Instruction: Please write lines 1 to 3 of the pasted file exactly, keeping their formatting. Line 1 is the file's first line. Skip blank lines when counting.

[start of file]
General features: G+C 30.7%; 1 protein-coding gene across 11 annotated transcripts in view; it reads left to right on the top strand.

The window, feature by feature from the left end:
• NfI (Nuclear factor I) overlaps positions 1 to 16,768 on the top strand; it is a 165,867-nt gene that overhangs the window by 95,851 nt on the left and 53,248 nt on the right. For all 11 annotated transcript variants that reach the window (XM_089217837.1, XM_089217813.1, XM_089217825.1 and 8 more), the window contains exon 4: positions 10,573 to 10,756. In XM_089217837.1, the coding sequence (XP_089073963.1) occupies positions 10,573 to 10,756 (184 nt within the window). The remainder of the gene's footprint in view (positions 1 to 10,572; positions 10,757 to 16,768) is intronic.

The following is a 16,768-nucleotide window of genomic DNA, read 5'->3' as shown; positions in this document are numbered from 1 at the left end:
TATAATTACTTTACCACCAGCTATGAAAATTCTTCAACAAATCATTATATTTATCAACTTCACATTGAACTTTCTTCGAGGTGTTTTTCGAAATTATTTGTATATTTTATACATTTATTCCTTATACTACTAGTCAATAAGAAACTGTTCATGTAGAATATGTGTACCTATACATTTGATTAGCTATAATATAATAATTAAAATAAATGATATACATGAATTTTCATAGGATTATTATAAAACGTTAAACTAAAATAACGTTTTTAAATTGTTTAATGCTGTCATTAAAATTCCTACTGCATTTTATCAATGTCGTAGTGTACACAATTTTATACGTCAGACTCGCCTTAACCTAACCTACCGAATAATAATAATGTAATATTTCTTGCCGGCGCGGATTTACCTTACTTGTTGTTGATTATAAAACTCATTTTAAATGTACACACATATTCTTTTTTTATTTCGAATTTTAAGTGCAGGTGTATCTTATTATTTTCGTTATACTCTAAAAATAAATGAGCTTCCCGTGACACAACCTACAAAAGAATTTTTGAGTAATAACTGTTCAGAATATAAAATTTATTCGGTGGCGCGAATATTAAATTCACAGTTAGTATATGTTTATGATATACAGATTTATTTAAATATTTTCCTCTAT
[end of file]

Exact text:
General features: G+C 30.7%; 1 protein-coding gene across 11 annotated transcripts in view; it reads left to right on the top strand.

The window, feature by feature from the left end:
• NfI (Nuclear factor I) overlaps positions 1 to 16,768 on the top strand; it is a 165,867-nt gene that overhangs the window by 95,851 nt on the left and 53,248 nt on the right. For all 11 annotated transcript variants that reach the window (XM_089217837.1, XM_089217813.1, XM_089217825.1 and 8 more), the window contains exon 4: positions 10,573 to 10,756. In XM_089217837.1, the coding sequence (XP_089073963.1) occupies positions 10,573 to 10,756 (184 nt within the window). The remainder of the gene's footprint in view (positions 1 to 10,572; positions 10,757 to 16,768) is intronic.